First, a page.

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Burundi Poised to Strengthen Its National Cancer Control Capacities

Burundi poised to strengthen its national cancer control capacities

Patients at Kayanza Province's main public hospital. (Photo: M. Andre/IAEA)

The Government of Burundi seeks to strengthen its national cancer control programme, while taking into account recommendations made during a recent joint assessment mission by the International Atomic Energy Agency (IAEA), the World Health Organisation (WHO) and the International Agency for Research on Cancer (IARC).

“Our priorities are to establish a national, multi-sectoral committee to review our strategic cancer control plan and to mobilise the human and financial resources necessary to provide adequate cancer care,” said Dr Innocent Nkurunziza, the National Programme Director for the Integrated Fight Against Non-Communicable Diseases and President of the Thematic Group on Cancer at the Ministry of Public Health.

Burundi is one of Africa’s smallest and most densely populated countries, and cancer increasingly affects the population. According to IARC, each year, over 7,000 Burundians develop the disease and almost 6,000 die from it. Both figures are projected to rise by around 85% by 2030. At the same time, public awareness about cancer remains low and the majority of patients seek medical attention when their illness is already too advanced to be cured.

To better understand the country’s cancer situation, the Government of Burundi requested an assessment of its national capacities to control cancer through an “imPACT Review” conducted by the IAEA in cooperation with WHO and IARC. A team of international experts nominated by the participating Agencies visited public and private health care facilities, medical schools and non-governmental organisations (NGO) working on cancer in the capital Bujumbura and the cities of Kayanza and Mpanda. The experts appraised the status of cancer prevention, early diagnosis, treatment and palliative care, as well as of the national cancer planning and cancer registration system. In addition, the levels of safety and security of radiation medicine for health care workers and patients were evaluated.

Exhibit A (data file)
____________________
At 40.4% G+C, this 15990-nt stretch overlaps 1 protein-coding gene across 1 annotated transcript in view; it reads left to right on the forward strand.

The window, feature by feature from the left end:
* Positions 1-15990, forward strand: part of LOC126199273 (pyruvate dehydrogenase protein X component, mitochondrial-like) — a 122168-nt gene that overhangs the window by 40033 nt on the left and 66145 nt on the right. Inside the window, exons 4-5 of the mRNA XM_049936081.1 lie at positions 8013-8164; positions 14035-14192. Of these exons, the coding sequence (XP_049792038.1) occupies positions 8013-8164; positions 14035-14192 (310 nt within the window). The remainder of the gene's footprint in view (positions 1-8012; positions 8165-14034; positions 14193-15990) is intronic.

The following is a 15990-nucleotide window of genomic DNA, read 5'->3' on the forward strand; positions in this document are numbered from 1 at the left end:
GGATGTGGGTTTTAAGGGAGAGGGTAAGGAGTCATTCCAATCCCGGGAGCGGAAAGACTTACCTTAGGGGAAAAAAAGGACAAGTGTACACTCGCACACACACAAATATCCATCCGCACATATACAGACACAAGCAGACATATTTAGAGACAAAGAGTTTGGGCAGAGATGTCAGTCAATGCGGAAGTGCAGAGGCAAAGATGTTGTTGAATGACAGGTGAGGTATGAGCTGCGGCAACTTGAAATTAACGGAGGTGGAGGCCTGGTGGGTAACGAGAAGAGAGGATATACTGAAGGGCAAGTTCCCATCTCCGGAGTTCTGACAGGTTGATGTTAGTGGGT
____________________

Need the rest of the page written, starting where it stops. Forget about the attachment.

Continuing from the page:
Out of the more frequent cancers in Burundi, cervical and oesophageal cancers and Kaposi Sarcoma are highly preventable, while effective control of breast cancer and non-Hodgkin lymphoma predominantly depends on the early detection and appropriate treatment of the relevant tumors. In Burundi, the limited access to effective prevention measures as well as early detection and treatment services significantly reduces patients’ chances of survival.

While the Government is gearing up to address the growing needs, several NGOs have been undertaking prevention or screening activities for years. For example, the Association Burundaise pour le Bien-être Familial (ABUBEF) runs 7 clinics nationwide offering breast and cervical cancer screening, and referring women screened positive to gynaecologists for confirmation of the diagnosis and treatment, if needed. “We have been running a cervical cancer screening programme here since 2014. During a recent campaign, we screened 189 women in one week and trained 17 medical doctors in screening and treatment of pre-cancer lesions with cryotherapy,” said Donavine Uwimana, ABUBEF’s Executive Director.

Dr Audrine Kaneza (centre), medical coordinator at ABUBEF with experts of the imPACT team, Dr Elisabete Weiderpass, cancer registration specialist (left) and Dr Esther Dina Bell, palliative care and civil society specialist (right). (Photo: M. Andre/IAEA)

The Government plans to establish radiotherapy and nuclear medicine facilities with the support of the IAEA in the coming years. The imPACT experts recommended that Burundi builds and strengthens the corresponding health care workforce as a matter of priority, particularly in relation to cancer prevention, early detection and palliative care.

The experts observed further that a National Cancer Control Programme 2016 to 2020 is in place. Its implementation is challenged though by competing health priorities, such as HIV/AIDS, tuberculosis and malaria. The team also highlighted the need for strengthened cancer data to support prioritisation and informed decision-making.

“There is a need for continuous action to counter the suffering and economic hardship caused by cancer. The recommendations of the imPACT review mission will greatly enhance the ability of Burundi's health system to take a comprehensive approach in delivering cancer services” said Dr Nkurunziza.

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